Dealing with blog comment spam is a lot like getting rid of nut grass in the yard. When the weedy invader appears, you have three good options: pay someone to spray and tend, obliterate the problem by installing AstroTurf, or crawl around meticulously pulling those suckers out yourself. Similarly, you can pay for a new spam blocker or upgrade the blog’s existing service. An easy, low-maintenance fix is blocking comments altogether. But where’s the fun in that? Some real people actually do have something to say and want to connect. Isn’t that why we blog?

Manually approving all comments keeps spam at bay and provides a bit of entertainment. Like porn and nut grass, you know it when you see it. Horrific punctuation and spelling, incomplete sentences, unrelated links, and nonsensical content are solid indicators. (Though there are exceptions. There’s always that one random friend whose legit posts read like several cocktails were involved in its creation.)

Example of blog comment form with spam comment marked with red no symbol

If a comment sounds borderline authentic, the poster’s address usually provides the big spammer reveal.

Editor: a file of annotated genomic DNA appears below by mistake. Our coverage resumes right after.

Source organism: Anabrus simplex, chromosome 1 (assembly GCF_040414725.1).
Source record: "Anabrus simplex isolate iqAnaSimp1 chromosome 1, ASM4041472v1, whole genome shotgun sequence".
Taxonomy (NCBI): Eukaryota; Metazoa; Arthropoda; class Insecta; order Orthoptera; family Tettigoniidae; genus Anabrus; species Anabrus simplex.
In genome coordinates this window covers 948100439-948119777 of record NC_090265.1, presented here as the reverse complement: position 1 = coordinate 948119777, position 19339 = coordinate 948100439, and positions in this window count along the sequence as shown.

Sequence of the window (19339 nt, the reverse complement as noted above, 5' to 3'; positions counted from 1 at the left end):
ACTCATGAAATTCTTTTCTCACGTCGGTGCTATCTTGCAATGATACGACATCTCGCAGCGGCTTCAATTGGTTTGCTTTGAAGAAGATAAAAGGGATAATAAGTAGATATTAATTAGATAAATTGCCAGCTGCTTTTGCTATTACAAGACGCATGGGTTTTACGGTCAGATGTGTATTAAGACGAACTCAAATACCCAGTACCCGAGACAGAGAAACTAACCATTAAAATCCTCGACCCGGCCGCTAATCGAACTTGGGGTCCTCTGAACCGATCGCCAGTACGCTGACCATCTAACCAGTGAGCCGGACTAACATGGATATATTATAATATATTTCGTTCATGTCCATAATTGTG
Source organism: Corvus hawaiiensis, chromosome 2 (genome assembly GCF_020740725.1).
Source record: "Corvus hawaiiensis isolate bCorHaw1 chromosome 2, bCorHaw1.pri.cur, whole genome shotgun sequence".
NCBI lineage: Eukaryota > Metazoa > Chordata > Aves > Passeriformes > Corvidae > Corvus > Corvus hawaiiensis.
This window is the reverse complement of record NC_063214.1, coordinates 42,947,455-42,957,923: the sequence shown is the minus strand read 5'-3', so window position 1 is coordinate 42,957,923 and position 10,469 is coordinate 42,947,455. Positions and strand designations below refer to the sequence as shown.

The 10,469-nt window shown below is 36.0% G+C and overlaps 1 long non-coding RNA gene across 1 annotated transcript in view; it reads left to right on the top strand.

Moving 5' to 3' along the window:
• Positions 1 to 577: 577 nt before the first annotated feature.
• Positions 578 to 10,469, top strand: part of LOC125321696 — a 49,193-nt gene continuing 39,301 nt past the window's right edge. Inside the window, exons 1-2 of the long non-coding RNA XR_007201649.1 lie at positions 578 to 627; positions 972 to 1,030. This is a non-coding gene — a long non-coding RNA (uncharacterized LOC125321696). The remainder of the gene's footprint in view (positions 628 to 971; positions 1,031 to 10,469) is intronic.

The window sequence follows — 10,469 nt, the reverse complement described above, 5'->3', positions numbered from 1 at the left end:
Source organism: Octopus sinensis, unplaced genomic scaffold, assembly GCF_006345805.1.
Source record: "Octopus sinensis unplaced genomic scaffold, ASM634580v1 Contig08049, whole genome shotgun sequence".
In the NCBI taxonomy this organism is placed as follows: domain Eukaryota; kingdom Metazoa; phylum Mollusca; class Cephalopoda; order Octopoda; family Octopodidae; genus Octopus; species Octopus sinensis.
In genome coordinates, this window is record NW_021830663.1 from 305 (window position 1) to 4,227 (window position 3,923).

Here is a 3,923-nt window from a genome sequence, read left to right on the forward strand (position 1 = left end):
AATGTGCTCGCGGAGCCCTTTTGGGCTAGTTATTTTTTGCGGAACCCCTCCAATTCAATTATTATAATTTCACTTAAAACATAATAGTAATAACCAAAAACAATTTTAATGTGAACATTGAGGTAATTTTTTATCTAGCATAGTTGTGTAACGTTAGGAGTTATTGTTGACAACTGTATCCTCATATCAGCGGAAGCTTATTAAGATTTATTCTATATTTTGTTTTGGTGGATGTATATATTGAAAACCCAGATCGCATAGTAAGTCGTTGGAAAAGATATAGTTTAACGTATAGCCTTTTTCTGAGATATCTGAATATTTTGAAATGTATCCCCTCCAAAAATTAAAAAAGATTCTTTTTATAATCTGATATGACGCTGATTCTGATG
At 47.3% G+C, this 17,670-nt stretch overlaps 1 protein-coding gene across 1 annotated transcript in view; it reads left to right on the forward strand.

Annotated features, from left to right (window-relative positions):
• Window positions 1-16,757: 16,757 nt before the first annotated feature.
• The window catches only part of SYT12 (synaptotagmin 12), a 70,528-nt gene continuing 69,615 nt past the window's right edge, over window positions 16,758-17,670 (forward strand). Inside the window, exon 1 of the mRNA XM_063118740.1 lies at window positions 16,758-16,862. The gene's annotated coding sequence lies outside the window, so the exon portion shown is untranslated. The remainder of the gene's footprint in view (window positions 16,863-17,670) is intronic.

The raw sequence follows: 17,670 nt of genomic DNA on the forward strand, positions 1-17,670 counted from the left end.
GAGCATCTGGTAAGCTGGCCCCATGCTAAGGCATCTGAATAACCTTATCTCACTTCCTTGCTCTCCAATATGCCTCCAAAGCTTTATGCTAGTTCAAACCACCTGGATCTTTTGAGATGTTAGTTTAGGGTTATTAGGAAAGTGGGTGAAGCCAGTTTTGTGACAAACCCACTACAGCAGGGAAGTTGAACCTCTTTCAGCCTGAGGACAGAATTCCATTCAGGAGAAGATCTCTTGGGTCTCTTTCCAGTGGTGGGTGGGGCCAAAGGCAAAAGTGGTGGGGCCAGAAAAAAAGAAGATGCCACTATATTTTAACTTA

• “Really? It really is excellent to witness anyone ultimate begin addressing this stuff, however I?m still not really certain how much I agree with you on it all. I subscribed to your rss feed though and will certainly keep following your writing and possibly down the road I may chime in once again in much more detail good work. Cheers for blogging though!”
  • “I’m amazed, I have to admit. Rarely do I come across a blog that’s equally educative and entertaining, and let me tell you, you’ve hit the nail on the head. The problem is an issue that too few men and women are speaking intelligently about. I’m very happy that I came across this in my search for something concerning this.”

Irony’s a nice, sophisticated touch. This next one makes me smile.